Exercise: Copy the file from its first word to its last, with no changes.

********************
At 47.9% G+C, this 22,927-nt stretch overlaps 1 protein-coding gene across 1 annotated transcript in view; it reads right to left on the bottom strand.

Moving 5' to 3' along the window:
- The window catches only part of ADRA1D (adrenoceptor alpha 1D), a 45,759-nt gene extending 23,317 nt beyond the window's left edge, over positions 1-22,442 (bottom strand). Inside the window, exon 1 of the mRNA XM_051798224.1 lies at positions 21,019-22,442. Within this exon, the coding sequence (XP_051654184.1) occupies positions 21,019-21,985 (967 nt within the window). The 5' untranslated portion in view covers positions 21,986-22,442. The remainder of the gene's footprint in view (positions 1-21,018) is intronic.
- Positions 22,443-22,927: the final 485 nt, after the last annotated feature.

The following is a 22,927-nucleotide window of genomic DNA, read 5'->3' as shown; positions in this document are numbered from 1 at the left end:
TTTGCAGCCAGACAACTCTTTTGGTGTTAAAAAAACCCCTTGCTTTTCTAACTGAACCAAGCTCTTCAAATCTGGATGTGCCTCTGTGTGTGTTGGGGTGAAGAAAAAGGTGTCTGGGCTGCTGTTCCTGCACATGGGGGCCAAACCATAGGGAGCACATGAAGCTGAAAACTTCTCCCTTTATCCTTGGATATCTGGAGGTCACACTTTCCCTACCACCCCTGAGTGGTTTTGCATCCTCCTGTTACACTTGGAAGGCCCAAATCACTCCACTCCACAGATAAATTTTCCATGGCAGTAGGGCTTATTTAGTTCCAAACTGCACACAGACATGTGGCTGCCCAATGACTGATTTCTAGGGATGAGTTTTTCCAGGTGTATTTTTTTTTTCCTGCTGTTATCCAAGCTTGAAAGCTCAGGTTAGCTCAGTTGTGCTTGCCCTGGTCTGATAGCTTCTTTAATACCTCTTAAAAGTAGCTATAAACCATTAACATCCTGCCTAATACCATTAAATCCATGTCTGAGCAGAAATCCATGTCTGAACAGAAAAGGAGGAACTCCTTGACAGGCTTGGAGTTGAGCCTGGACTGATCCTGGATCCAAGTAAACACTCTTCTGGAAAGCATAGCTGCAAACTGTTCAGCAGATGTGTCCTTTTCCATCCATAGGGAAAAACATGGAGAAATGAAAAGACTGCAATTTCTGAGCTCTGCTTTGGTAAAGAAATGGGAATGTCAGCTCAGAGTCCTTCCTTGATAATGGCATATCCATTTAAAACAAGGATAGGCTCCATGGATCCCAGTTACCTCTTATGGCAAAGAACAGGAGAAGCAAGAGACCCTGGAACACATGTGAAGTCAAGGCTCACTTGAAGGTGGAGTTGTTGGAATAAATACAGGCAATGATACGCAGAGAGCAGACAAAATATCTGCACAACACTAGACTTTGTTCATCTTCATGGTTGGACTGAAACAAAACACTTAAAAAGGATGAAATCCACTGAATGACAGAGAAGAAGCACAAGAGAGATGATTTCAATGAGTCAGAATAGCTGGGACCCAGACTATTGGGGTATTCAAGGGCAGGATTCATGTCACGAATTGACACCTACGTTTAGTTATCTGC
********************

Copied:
At 47.9% G+C, this 22,927-nt stretch overlaps 1 protein-coding gene across 1 annotated transcript in view; it reads right to left on the bottom strand.

Moving 5' to 3' along the window:
- The window catches only part of ADRA1D (adrenoceptor alpha 1D), a 45,759-nt gene extending 23,317 nt beyond the window's left edge, over positions 1-22,442 (bottom strand). Inside the window, exon 1 of the mRNA XM_051798224.1 lies at positions 21,019-22,442. Within this exon, the coding sequence (XP_051654184.1) occupies positions 21,019-21,985 (967 nt within the window). The 5' untranslated portion in view covers positions 21,986-22,442. The remainder of the gene's footprint in view (positions 1-21,018) is intronic.
- Positions 22,443-22,927: the final 485 nt, after the last annotated feature.

The following is a 22,927-nucleotide window of genomic DNA, read 5'->3' as shown; positions in this document are numbered from 1 at the left end:
TTTGCAGCCAGACAACTCTTTTGGTGTTAAAAAAACCCCTTGCTTTTCTAACTGAACCAAGCTCTTCAAATCTGGATGTGCCTCTGTGTGTGTTGGGGTGAAGAAAAAGGTGTCTGGGCTGCTGTTCCTGCACATGGGGGCCAAACCATAGGGAGCACATGAAGCTGAAAACTTCTCCCTTTATCCTTGGATATCTGGAGGTCACACTTTCCCTACCACCCCTGAGTGGTTTTGCATCCTCCTGTTACACTTGGAAGGCCCAAATCACTCCACTCCACAGATAAATTTTCCATGGCAGTAGGGCTTATTTAGTTCCAAACTGCACACAGACATGTGGCTGCCCAATGACTGATTTCTAGGGATGAGTTTTTCCAGGTGTATTTTTTTTTTCCTGCTGTTATCCAAGCTTGAAAGCTCAGGTTAGCTCAGTTGTGCTTGCCCTGGTCTGATAGCTTCTTTAATACCTCTTAAAAGTAGCTATAAACCATTAACATCCTGCCTAATACCATTAAATCCATGTCTGAGCAGAAATCCATGTCTGAACAGAAAAGGAGGAACTCCTTGACAGGCTTGGAGTTGAGCCTGGACTGATCCTGGATCCAAGTAAACACTCTTCTGGAAAGCATAGCTGCAAACTGTTCAGCAGATGTGTCCTTTTCCATCCATAGGGAAAAACATGGAGAAATGAAAAGACTGCAATTTCTGAGCTCTGCTTTGGTAAAGAAATGGGAATGTCAGCTCAGAGTCCTTCCTTGATAATGGCATATCCATTTAAAACAAGGATAGGCTCCATGGATCCCAGTTACCTCTTATGGCAAAGAACAGGAGAAGCAAGAGACCCTGGAACACATGTGAAGTCAAGGCTCACTTGAAGGTGGAGTTGTTGGAATAAATACAGGCAATGATACGCAGAGAGCAGACAAAATATCTGCACAACACTAGACTTTGTTCATCTTCATGGTTGGACTGAAACAAAACACTTAAAAAGGATGAAATCCACTGAATGACAGAGAAGAAGCACAAGAGAGATGATTTCAATGAGTCAGAATAGCTGGGACCCAGACTATTGGGGTATTCAAGGGCAGGATTCATGTCACGAATTGACACCTACGTTTAGTTATCTGC